Presentation is loading. Please wait.

Presentation is loading. Please wait.

Biological Calendars: Using Degree-Days and Plant Phenology to Predict Pest Activity Dan Herms Department of Entomology The Ohio State University Ohio.

Similar presentations

Presentation on theme: "Biological Calendars: Using Degree-Days and Plant Phenology to Predict Pest Activity Dan Herms Department of Entomology The Ohio State University Ohio."— Presentation transcript:

1 Biological Calendars: Using Degree-Days and Plant Phenology to Predict Pest Activity Dan Herms Department of Entomology The Ohio State University Ohio Agricultural Research and Development Center Wooster

2 Landscapes and nurseries are diverse ecosystems

3 Objectives: 1. Degree-days 2. Phenology and biological calendars 3. OSU Phenology Garden Network 4. National Phenology Network

4 Development rate of plants and insects is temperature dependent.

5 Daily temperature readings can be used to calculate growing degree-days, which is a measure of accumulated heat.

6 Degree - Day: Amount of heat accumulated over a specified base temperature during a 24 hour day.

7 Base Temperature: Temperature above which degree-day accumulation is calculated. Ideally, the lower temperature threshold.

8 Lower Temperature Threshold: Temperature below which no growth or development occurs in the species of interest.

9 Cumulative Degree - Days: Number of degree-days accumulated during a specified time interval (i.e. since the beginning of the year).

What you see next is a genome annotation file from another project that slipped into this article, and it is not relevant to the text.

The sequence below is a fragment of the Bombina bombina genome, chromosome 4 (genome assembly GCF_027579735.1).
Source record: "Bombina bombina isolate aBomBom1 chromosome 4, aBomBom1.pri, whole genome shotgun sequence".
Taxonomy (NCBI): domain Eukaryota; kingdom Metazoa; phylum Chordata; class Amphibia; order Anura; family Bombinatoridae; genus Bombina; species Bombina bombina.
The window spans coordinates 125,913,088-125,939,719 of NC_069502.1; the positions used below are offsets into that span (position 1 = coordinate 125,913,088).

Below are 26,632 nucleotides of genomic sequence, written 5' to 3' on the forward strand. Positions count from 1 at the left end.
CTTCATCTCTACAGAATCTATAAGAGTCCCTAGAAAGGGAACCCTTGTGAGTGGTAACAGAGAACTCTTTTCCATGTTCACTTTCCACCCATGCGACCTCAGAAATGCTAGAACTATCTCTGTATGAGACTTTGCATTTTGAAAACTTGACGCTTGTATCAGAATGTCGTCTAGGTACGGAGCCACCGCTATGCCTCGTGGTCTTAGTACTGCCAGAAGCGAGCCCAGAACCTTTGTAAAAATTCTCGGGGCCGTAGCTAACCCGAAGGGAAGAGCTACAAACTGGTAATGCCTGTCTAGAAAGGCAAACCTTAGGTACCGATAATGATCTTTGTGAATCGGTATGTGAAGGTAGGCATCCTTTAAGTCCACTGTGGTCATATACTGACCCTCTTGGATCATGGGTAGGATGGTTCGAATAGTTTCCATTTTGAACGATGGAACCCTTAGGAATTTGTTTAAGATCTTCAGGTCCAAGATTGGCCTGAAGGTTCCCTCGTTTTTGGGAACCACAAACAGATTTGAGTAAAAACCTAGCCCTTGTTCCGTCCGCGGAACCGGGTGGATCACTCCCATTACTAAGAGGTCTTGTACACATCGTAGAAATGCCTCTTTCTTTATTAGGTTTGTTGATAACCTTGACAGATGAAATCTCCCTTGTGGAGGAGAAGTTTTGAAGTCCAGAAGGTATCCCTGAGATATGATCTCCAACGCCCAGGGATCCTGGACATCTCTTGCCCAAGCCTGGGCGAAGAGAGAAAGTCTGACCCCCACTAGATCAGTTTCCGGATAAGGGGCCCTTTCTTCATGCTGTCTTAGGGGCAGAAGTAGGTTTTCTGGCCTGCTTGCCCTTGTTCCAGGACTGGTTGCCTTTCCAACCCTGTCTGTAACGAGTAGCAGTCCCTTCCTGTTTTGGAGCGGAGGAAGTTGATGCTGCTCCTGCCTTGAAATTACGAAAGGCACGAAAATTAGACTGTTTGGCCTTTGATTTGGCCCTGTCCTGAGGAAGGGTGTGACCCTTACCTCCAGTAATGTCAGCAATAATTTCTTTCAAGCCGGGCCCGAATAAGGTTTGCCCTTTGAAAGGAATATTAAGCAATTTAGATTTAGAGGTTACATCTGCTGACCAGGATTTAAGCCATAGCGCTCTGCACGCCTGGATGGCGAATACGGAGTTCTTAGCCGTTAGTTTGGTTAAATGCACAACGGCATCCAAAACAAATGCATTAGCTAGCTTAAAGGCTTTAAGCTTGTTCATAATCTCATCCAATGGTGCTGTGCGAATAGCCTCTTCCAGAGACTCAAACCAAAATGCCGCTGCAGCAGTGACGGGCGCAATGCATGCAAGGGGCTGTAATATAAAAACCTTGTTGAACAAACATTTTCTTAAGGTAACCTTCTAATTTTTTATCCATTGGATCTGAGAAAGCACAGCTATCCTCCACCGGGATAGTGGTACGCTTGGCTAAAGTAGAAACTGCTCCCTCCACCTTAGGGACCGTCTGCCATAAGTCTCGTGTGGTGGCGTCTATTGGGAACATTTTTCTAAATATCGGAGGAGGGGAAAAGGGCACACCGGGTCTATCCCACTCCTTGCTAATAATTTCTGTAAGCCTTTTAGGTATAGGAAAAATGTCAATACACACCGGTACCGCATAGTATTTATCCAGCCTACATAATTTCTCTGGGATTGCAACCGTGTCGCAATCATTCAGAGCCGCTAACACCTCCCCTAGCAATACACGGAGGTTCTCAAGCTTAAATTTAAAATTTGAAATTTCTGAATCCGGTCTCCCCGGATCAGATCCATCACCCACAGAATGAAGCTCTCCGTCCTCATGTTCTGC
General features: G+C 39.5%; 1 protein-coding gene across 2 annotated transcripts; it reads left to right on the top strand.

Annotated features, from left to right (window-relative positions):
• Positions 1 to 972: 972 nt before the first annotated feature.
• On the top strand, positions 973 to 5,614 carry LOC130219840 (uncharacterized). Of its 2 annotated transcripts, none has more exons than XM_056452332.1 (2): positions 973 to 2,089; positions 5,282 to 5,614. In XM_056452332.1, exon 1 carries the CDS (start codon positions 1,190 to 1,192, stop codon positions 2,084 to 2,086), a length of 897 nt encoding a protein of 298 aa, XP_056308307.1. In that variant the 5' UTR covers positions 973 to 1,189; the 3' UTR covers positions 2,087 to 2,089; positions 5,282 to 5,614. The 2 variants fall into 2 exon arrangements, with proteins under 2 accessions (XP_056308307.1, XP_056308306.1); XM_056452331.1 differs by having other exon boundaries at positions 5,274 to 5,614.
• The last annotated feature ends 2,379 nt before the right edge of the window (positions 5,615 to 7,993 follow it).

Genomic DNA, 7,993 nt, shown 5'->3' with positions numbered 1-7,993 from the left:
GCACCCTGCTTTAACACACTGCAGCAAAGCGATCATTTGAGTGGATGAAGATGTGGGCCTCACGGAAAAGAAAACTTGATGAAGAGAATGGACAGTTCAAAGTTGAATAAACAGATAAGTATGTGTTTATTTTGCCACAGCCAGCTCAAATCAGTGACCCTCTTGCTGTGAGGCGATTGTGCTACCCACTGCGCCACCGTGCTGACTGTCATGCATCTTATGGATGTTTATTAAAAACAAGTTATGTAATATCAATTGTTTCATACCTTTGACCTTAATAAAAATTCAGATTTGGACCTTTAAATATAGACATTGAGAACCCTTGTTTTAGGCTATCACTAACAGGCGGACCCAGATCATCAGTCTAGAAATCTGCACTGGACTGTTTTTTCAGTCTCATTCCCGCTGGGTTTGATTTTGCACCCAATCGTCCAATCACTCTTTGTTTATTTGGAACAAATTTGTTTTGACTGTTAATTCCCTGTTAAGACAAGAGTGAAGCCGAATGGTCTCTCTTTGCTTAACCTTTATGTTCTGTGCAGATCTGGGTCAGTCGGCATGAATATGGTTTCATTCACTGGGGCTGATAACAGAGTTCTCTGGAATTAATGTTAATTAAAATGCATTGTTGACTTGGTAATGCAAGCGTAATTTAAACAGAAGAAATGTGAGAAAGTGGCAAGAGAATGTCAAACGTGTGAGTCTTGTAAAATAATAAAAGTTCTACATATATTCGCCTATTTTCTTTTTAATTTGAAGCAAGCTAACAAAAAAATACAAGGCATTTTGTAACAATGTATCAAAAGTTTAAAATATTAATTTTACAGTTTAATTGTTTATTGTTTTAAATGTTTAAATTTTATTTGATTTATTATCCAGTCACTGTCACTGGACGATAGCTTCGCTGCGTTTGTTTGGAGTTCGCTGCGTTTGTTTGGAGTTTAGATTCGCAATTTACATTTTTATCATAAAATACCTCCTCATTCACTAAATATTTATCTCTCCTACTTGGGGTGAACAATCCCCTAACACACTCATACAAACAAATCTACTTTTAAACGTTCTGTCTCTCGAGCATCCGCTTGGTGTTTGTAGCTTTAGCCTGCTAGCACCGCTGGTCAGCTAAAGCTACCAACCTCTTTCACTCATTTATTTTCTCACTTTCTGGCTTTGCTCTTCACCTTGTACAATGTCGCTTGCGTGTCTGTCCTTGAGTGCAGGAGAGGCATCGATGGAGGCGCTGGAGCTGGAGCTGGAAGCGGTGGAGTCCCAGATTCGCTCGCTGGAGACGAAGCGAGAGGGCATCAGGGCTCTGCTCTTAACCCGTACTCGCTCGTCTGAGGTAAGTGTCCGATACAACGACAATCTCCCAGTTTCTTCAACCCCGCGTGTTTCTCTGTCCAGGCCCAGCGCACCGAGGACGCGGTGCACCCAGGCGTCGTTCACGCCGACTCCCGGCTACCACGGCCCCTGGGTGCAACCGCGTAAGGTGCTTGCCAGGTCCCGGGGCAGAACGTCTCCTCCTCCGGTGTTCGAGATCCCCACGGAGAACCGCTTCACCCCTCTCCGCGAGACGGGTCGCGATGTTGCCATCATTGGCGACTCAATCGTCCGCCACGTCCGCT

10 Key Point: Degree-days only have meaning if base temperature and starting date are specified.

11 Calculating Degree-Days Average method Modified average method Modified sine wave

12 70 + 40 2 = - 50 5 DD Average Method: DD = Avg Temp – Base Temp Max = 70, Min = 40

13 Modified Average Method: When minimum temperature drops below base temperature, set minimum = base temp. More accurate when minimum drops below base.

14 70 + 40 2 Modified Average Method: = - 50 5 DD 70 + 50 2 = - 50 10 DD Average Method: Max = 70, Min = 40

15 Modified Sine Wave Method:

16 Limitations of Degree-Day Models: Insect response to temperature is not linear. Lower temperature threshold known for very few species. Measured temperatures not the same as those experienced by the pest. Degree-days are cumbersome to track.

17 Since plant development is temperature-dependent, phenological events of plants can also be used to track degree-days… and predict pest development.

18 Phenology: The study of recurring biological events. “The oldest science.”

19 Hypothesis: the flowering sequence of ornamental plants can be used as a biological calendar to predict pest activity and schedule pest management appointments.

20 The hypothesis was tested in Secrest Arboretum by monitoring over the past 7 years: 1.The phenology of 45 key arthropod pests of ornamental plants (e.g. egg hatch, adult emergence). 2. The flowering sequence of 75 taxa of woody ornamental plants.

21 First bloom: date first flower on the plant opens to reveal pistils and / or stamens. Full bloom: date 95% of flowers have opened (e.g. 1 out of 20 buds remains closed). Key Phenological Events

22 The flowering sequence of plants can be used as a biological calendar to track degree-days and schedule pest management appointments. S. Gage, Michigan State Univ. D.G. Nielsen, Ohio State Univ.

23 Phenological Sequence for Secrest Arboretum Species Event Degree-Days Red Maplefirst bloom 45 Eastern Tent Caterpillaregg hatch 92 Eastern Redbudfirst bloom197 Gypsy Mothegg hatch203 Snowdrift Crabapplefirst bloom214 Birch Leafmineradult emergence231 Common Lilacfirst bloom238 Pine Needle Scaleegg hatch301 Vanhoutte Spireafirst bloom309 Lilac Boreradult emergence336 Black Cherryfirst bloom376 Euonymus Scaleegg hatch463 Black Locustfirst bloom503 Bronze Birch Boreradult emergence519 Mountain-laurelfirst bloom565 Juniper Scaleegg hatch579 Littleleaf Lindenfirst bloom878 Japanese Beetleadult emergence966

24 Red maple, Acer rubrum